LERAB LING TEMPLE, France (Reuters) - The Dalai Lama inaugurated a Buddhist temple in southern France on Friday with French first lady Carla Bruni-Sarkozy among the guests.
The ceremony at the Lerab Ling temple, set in remote green hills in the Herault area and built according to traditional Tibetan design, came at the end of a visit to France during which the Dalai Lama repeatedly criticized Olympics host China.
His presence in France during the Games caused a headache for President Nicolas Sarkozy, who has been widely criticized for declining to meet the exiled Tibetan leader. The tacit aim of his wife’s presence on Friday was to appease the row.
“I told him he was always welcome in France,” said Foreign Minister Bernard Kouchner, who attended the inauguration and met the Dalai Lama briefly with Bruni-Sarkozy afterwards.
The red and gold Lerab Ling is one of the biggest Tibetan Buddhist temples in the West. It houses a 7-metre (23-foot) high golden statue of Buddha and many holy relics and scriptures. Another golden Buddha sits in the middle of a lake just outside.
Hundreds of students of Buddhism braved heavy rain to visit the site, which was decorated with multi-colored Tibetan prayer flags. They sheltered under orange umbrellas on the grass.
The Dalai Lama led a procession of monks in orange and red, chanting and playing long trumpets, around the temple, accompanied by Bruni-Sarkozy looking glamorous in a dark blue knee-length dress. When they arrived at the door, the Dalai Lama gave her a khata, a long white scarf symbolizing welcome.
The Buddhist pageantry was a departure for former model Bruni-Sarkozy, who has recently appeared on the covers of glossy celebrity magazines promoting her latest pop album.
The Dalai Lama’s two-week visit to France was mostly focused on lectures about Buddhism, but he also seized the opportunity to express fears and grievances about Chinese policies in Tibet.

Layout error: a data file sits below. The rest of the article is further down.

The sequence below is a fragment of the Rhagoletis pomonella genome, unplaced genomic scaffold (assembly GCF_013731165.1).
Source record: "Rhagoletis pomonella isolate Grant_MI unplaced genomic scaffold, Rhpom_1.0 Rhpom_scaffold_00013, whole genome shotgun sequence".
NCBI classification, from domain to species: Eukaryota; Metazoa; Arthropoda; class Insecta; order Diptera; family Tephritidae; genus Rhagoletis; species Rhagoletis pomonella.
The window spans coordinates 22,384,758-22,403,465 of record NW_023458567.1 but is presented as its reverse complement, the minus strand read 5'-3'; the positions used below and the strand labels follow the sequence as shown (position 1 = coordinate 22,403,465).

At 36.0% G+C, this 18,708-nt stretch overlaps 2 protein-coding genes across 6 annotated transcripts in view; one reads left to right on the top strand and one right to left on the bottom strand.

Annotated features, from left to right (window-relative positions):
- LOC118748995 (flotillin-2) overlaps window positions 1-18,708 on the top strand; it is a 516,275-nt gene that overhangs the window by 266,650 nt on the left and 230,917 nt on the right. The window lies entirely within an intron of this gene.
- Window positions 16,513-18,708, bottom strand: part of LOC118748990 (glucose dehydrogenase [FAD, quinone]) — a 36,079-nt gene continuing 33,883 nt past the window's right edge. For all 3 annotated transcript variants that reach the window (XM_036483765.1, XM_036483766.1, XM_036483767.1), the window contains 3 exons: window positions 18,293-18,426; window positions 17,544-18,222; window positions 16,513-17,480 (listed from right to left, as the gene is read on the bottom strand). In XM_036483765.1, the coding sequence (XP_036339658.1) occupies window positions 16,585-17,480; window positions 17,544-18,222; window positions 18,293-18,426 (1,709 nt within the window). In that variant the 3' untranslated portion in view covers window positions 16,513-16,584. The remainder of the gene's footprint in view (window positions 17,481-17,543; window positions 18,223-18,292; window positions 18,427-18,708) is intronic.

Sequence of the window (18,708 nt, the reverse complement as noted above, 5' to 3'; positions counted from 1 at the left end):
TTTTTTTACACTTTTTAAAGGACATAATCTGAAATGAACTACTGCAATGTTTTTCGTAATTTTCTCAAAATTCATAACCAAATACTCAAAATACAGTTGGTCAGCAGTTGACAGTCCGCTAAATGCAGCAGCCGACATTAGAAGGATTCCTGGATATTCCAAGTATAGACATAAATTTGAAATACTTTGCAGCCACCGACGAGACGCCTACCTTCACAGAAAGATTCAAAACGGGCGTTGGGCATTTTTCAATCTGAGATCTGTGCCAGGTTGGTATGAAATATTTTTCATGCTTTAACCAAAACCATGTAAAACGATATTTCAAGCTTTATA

His interpreter told reporters the Dalai Lama had reiterated his concern that China was intensifying repression in Tibet during the Olympics to Bruni-Sarkozy and Kouchner.
His comments are sensitive at a time when China is hosting a $43 billion Games partly aimed at impressing the rest of the world with its newfound status as a major power.
The question of Tibet came to the fore in March when Chinese forces put down protests there. Beijing came under pressure to stop the violence and engage in dialogue with the Dalai Lama.
Two series of talks between Chinese authorities and envoys from the Buddhist leader have taken place since then but he says they have yielded little progress.
Sarkozy’s response to these developments drew criticism from pro-Tibet campaigners but also caused tension with Beijing.
First he said he would only go to the opening ceremony of the Games if China talked to the Dalai Lama. This irritated Beijing, but he angered the pro-Tibet camp by eventually going.
Warned by the Chinese ambassador to France that there would be “serious consequences” if he met the Dalai Lama, Sarkozy shot back that it was not for China to determine his agenda. But in the end he declined to meet the Buddhist exile.
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